The October 2012 edition of North Atlantic Treaty Organization NATO Review looks at the search for more, while there is less to find. Because these issues not only could be a cause for serious future concern —- but are already having a massive effect globally. Today, according to the UN, more people die from water and sanitation-related issues than in any war.
The party game of musical chairs played by children is a merciless affair. The frantic search for a free chair increases as the number of them decreases. Anyone who has seen adults play the game knows that it is no more dignified. Now imagine the chairs as natural resources, like water and fossil fuels. And imagine the players as representing billions of people. Add to this the fact that there are more players arriving as the resources decrease. Welcome to the world in 2012.
From the content
Water or WARter?
Water is the essence of life. But drinkable, fresh water is at a premium. Rising populations, poor water use and shortages in key areas are all major factors. This video gives a quick tour of the world showing why water is an issue for everyone.
Fuel for thought
Energy use is not a side issue for security. Power outages in many NATO states have shown how vulnerable we all are without sufficient energy. As the demand for more energy resources increases, how can we make sure this does not lead to conflict?
Feeding or fighting
Geoff Hiscock looks at how enough food production and water usage for everyone is attainable. But how further conflict awaits if no progress is made.
In the security area, we are often analysing which shifts could lead to conflict. But often, it is simpler to go back to basics. 'An empty stomach is not a good political advisor,' Albert Einstein once said. And it remains true — maybe truer — today.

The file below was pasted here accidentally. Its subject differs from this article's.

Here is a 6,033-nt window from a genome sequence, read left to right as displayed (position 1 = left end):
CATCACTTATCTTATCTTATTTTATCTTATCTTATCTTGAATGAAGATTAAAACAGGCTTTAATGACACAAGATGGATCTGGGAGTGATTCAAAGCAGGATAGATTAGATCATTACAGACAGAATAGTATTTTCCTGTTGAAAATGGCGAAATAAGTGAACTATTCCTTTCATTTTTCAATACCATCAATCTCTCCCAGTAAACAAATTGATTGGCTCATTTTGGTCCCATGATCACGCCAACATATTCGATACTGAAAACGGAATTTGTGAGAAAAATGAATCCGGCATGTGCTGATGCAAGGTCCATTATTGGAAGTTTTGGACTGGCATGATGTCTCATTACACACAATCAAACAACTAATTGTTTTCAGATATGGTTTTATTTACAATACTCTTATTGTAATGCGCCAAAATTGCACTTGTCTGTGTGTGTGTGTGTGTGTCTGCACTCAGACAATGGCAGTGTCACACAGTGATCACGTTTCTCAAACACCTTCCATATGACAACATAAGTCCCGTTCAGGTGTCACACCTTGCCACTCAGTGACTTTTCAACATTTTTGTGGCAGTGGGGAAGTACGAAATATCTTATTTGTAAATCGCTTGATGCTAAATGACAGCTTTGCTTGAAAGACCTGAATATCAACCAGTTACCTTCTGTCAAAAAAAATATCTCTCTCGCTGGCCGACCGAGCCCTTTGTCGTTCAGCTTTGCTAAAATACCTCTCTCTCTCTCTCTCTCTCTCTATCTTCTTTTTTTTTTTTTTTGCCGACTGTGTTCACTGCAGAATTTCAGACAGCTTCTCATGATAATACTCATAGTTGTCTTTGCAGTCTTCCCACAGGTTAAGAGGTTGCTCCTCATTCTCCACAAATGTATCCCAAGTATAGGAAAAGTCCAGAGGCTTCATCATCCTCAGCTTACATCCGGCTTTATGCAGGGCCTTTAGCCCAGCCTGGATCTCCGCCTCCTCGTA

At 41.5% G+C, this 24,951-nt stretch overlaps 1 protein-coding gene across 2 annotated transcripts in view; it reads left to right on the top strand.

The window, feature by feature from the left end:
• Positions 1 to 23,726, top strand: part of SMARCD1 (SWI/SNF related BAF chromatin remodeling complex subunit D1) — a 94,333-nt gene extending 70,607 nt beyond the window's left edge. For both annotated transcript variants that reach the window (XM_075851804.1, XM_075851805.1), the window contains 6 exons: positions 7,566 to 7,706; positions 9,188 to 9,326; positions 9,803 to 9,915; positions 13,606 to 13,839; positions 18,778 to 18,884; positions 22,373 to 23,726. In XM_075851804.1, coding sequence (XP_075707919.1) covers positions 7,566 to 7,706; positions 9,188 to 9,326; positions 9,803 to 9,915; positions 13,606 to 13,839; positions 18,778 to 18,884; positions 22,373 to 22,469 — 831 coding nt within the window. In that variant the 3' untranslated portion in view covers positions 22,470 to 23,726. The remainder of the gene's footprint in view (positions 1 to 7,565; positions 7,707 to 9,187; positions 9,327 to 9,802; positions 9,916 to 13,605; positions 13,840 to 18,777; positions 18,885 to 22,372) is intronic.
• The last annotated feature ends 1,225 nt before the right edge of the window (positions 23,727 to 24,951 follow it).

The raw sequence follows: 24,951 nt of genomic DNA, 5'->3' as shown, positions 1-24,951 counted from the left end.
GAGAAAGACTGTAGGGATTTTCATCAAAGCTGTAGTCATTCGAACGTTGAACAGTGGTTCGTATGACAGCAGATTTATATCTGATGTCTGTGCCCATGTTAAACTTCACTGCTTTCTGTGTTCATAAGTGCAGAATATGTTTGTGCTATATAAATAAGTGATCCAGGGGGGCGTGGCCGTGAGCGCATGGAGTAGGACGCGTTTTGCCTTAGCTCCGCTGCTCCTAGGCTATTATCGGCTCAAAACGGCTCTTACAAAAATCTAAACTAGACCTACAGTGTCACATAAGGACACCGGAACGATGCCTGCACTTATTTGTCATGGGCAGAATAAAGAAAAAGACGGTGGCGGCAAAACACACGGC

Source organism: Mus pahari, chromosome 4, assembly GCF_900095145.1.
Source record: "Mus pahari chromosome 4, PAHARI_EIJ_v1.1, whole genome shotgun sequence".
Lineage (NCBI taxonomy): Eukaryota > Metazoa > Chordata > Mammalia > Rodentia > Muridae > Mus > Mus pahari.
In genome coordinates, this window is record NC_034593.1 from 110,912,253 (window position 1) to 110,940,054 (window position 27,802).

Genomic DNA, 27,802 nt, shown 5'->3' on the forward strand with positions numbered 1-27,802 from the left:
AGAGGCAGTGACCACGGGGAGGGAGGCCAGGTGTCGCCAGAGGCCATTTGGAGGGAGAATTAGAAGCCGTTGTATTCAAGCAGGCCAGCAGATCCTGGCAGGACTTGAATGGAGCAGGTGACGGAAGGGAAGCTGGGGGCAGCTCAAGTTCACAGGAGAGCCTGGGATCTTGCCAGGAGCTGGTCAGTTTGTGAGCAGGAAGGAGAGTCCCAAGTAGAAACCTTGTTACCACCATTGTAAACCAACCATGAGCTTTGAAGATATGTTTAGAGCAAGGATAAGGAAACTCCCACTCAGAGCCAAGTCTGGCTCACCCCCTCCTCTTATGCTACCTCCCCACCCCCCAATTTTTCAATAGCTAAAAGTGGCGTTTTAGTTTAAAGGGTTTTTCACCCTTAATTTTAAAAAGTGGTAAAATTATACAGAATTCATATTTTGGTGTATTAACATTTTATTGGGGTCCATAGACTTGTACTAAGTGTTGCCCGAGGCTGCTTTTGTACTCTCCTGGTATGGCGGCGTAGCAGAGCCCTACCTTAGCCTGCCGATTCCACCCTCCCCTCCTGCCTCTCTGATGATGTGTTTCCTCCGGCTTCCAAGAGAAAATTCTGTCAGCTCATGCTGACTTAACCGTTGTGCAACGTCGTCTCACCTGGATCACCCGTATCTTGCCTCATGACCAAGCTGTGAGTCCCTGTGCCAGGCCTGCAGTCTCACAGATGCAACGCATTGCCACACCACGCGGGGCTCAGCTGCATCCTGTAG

This edition of NATO Review looks at the search for more, while there is less to find.
Because these issues not only could be a cause for serious future concern — but are already having a massive effect globally. Today, according to the UN, more people die from water and sanitation-related issues than in any war.
-India, the world's second biggest country by population, has its hunger ranked as 'alarming' in last year's Global Hunger Index.
-Yemen, where al-Qaida in the Arabian Peninsula operates out of, is just a few years from being the first country to run out of water.
The edition does look at some of the potential solutions too. But what is clear is that those who are dedicated to peace have to consider these issues as a key part of the struggle.
Perhaps we need to learn from those who have already tried. One of those rewarded for his work for world peace was Norman Borlaug. A Nobel Peace Prize winner for his work on hunger, he once said: 'You can't build a peaceful world on empty stomachs and human misery.'
: NATO Review is a monthly online magazine published under the authority of the Secretary General and intended to contribute to a constructive discussion of Atlantic issues. Articles, therefore, do not necessarily represent official opinion or policy of member governments of NATO.